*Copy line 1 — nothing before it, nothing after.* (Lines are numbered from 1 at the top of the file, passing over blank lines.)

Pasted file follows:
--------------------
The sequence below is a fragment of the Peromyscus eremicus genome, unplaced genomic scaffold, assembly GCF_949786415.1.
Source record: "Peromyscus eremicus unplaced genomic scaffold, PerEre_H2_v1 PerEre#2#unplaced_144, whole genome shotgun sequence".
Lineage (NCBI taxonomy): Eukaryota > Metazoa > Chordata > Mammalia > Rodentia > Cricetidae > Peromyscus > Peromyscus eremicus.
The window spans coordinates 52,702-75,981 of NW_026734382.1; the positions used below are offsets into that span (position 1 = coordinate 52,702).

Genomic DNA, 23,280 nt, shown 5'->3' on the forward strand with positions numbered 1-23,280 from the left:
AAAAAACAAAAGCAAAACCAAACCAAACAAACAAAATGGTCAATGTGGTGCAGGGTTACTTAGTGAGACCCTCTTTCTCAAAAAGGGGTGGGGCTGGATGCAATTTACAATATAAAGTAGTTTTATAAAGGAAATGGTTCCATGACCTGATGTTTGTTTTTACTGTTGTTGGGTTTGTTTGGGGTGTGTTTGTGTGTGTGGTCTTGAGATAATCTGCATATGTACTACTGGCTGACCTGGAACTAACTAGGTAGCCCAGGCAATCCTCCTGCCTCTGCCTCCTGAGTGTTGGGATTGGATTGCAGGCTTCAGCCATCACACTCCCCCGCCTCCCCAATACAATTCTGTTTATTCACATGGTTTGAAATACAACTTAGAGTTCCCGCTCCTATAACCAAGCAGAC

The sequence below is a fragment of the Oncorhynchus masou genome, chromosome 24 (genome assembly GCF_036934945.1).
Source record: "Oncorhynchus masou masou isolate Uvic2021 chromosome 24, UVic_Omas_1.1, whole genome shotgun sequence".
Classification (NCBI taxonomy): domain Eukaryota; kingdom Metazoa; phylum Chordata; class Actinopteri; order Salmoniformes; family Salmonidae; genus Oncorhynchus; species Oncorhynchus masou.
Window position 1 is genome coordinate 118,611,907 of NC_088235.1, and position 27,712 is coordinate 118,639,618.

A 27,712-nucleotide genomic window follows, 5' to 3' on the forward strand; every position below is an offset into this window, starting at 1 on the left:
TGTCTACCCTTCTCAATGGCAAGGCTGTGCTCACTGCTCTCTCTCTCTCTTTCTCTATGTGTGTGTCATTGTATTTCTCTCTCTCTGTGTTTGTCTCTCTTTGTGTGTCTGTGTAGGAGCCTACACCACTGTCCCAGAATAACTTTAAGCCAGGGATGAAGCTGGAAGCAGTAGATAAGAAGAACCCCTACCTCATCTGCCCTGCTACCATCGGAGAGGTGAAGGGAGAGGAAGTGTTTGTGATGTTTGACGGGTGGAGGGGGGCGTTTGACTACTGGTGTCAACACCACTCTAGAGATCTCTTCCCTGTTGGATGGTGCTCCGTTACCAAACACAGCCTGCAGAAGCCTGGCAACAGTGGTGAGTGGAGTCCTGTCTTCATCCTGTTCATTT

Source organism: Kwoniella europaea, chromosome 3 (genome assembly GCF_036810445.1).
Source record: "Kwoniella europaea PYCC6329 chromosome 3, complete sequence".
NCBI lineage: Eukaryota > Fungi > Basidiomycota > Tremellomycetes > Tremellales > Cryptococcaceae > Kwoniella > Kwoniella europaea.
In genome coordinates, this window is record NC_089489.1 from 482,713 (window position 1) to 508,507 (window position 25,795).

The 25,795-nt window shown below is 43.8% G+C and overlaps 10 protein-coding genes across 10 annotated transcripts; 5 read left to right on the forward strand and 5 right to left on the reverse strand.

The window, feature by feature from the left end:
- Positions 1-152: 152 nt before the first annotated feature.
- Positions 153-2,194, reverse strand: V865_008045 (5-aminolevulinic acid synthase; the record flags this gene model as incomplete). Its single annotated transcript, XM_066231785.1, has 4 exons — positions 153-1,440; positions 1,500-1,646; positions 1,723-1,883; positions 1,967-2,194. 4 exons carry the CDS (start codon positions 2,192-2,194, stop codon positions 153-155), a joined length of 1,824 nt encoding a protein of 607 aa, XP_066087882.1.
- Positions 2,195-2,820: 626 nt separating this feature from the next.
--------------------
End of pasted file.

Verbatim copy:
The sequence below is a fragment of the Peromyscus eremicus genome, unplaced genomic scaffold, assembly GCF_949786415.1.